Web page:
Saturday, January 30, 2010

love, peace and liberty condemn hatred, war and bondage

Volume 34 of the Lineage book - National Society of the Daughters of the American Revolution (1912) gives a lineage for Minnie Roelker showing that she was eligible to be inducted into the society. The report in DAR yearbook is succinct:

Born in Hoboken, New Jersey.
Wife of Hugo B. Roelker.
Descendant of Ensign Thomas Lenington, of New York.
Daughter of Henry Lefman and Sarah Lenington Thorne, his wife.
Granddaughter of John Edmund Thorne (b. 1815) and Abby Lenington, his wife.
Gr.-granddaughter of Thomas Lenington and Sarah Van Sickles, his wife.
Gr.-gr.-granddaughter of Thomas Lenington and Sarah Sickerton, his wife, m. 1777.

Thomas Lenington, (1755-1829), served as sergeant under Capt. John Nicholson in the Canadian campaign; was promoted ensign 1776; was taken prisoner and confined fourteen months at Quebec and Halifax. After his exchange he was employed in the quartermaster's department and had command of a vessel on the North River. The widow was one hundred and four years old in 1848 and a pension was allowed her for over two years actual service as sergeant and ensign in the New York line. She was married in New Providence, New Jersey and received her pension in Brooklyn, N. Y.
Minnie was sister of my great-grandmother Annie Windmuller and as I recall, the family found it slightly embarrassing that anyone related to us wanted to be a part of that tainted organization. Still, Minnie's genealogical research gives some interesting stories, which my aunt Florence collected and saved. I've summarized aunt Florence's work here.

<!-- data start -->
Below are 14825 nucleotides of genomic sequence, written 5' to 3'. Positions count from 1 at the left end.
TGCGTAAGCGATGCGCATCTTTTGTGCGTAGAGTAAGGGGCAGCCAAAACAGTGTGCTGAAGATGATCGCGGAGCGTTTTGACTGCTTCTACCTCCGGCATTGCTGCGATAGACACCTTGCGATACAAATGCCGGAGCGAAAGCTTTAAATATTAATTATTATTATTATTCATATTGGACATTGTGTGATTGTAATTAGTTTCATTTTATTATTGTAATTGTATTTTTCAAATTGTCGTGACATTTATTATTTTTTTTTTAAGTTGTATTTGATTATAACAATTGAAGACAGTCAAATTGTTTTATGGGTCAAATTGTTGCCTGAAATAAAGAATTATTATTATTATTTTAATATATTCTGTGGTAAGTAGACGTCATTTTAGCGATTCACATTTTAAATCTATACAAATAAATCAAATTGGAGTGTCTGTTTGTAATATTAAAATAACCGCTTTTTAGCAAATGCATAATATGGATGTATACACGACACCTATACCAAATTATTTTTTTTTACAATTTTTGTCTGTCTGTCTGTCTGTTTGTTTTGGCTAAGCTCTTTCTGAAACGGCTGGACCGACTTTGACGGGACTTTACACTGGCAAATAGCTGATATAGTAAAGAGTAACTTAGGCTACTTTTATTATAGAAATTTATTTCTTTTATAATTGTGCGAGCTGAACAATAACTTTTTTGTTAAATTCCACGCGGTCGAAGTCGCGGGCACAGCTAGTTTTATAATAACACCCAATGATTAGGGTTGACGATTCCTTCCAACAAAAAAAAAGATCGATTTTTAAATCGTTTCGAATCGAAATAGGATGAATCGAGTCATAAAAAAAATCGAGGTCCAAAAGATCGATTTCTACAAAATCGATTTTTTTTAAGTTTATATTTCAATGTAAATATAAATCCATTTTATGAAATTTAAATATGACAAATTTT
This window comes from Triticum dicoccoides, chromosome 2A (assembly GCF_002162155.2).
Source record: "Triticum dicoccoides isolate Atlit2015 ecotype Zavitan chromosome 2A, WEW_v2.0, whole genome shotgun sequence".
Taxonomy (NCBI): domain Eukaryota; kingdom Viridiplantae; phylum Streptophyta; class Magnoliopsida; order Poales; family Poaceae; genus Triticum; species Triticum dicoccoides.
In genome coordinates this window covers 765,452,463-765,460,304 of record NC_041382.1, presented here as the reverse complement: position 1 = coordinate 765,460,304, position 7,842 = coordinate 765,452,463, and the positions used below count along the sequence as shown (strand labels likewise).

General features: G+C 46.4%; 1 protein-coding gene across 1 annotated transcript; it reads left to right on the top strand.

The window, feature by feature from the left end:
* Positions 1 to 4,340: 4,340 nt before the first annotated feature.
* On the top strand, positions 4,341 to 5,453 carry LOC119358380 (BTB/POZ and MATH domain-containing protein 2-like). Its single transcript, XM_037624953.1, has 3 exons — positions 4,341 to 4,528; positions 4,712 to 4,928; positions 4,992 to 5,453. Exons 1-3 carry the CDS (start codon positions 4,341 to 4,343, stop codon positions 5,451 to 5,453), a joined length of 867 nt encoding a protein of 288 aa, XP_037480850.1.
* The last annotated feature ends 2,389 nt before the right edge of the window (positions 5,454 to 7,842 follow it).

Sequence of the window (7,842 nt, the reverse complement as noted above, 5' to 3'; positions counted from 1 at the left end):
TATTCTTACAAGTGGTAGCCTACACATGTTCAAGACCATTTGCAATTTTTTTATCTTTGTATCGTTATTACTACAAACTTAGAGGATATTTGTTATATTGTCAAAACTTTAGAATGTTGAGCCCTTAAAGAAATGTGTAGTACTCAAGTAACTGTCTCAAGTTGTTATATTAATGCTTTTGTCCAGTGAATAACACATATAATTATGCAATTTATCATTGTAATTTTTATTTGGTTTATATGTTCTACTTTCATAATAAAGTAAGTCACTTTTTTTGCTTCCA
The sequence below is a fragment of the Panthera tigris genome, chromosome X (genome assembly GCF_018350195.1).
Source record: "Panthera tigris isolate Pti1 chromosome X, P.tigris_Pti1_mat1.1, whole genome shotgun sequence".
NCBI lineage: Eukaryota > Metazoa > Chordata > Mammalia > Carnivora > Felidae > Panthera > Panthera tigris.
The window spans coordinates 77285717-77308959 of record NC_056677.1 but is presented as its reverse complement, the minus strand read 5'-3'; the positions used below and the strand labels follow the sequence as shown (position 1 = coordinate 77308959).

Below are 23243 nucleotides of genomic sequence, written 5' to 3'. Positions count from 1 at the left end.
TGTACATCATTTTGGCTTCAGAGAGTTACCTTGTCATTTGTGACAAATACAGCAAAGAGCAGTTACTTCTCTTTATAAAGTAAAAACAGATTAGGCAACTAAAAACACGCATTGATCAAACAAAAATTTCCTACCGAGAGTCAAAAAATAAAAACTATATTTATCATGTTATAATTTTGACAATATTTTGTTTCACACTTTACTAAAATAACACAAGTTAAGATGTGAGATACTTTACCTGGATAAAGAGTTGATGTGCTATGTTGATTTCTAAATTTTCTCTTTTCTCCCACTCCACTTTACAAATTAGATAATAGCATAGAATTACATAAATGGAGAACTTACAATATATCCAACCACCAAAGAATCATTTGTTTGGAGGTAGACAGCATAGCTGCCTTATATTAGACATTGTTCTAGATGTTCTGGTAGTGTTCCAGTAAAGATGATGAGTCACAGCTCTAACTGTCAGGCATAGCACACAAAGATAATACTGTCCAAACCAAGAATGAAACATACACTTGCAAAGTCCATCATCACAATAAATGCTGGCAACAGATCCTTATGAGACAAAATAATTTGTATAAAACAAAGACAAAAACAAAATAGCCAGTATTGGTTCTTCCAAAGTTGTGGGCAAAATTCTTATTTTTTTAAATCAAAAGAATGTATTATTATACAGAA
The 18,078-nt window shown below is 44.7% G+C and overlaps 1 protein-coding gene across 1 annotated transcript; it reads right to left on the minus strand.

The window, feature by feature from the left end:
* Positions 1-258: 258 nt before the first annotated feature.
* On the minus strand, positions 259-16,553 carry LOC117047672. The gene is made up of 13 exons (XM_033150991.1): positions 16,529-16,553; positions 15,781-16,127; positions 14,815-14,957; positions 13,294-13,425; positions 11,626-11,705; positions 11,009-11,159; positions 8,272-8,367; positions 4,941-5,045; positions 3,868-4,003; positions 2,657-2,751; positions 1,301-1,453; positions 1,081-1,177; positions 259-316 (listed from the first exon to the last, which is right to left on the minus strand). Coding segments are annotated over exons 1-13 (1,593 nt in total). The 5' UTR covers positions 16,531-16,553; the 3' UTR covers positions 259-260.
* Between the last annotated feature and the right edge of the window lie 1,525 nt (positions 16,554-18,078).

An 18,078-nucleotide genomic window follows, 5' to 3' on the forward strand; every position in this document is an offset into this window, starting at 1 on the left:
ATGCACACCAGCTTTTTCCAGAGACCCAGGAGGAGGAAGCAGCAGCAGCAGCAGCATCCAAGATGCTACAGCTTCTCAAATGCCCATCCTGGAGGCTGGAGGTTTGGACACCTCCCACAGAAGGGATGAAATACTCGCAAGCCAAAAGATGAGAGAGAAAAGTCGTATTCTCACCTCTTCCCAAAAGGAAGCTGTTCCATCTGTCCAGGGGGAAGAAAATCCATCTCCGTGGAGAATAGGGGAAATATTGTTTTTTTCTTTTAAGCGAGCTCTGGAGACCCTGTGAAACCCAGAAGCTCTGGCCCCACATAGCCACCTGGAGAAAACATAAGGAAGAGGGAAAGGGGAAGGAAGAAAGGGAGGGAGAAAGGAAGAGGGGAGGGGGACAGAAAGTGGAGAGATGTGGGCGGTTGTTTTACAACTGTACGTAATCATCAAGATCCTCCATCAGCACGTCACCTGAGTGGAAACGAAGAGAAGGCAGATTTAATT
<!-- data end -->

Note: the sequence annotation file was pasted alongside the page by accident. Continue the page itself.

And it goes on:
A bit of further research turns up a considerably more distant and somewhat more interesting relative. Both Minnie and her sister, my great-grandmother, were descended from a man named William Thorne. There have be many men of that name. This one is distinguished for having agitated for freedom of religion in Dutch New Amsterdam back when the American colonies were still young.

The story is succinctly told here and at greater length here (pdf).

In 1638 this William Thorne left England so he could practice his religion without interference and then left Massachusetts when he found he disagreed with the practices of the Puritans there. In New Amsterdam he thought he'd found the tolerance he sought, but a change in government brought new restrictions, not on his own freedoms but on those of a near-universally persecuted sect, the Society of Friends, or Quakers. Standing on principle and seeking for others what he valued so much for himself, Thorne joined with others, none of them Quakers, to request that Quakers be able to practice their religion in Flushing, Long Island, the town in which they'd settled. The government of the time refused but was, in time, overridden by the home office in Amsterdam.

William Thorne and his son, also William, both signed this request and both are direct ancestors.*

The document is untitled and has since come to be called the Remonstrance of the Inhabitants of the Town of Flushing to Governor Stuyvesant, December 27, 1657.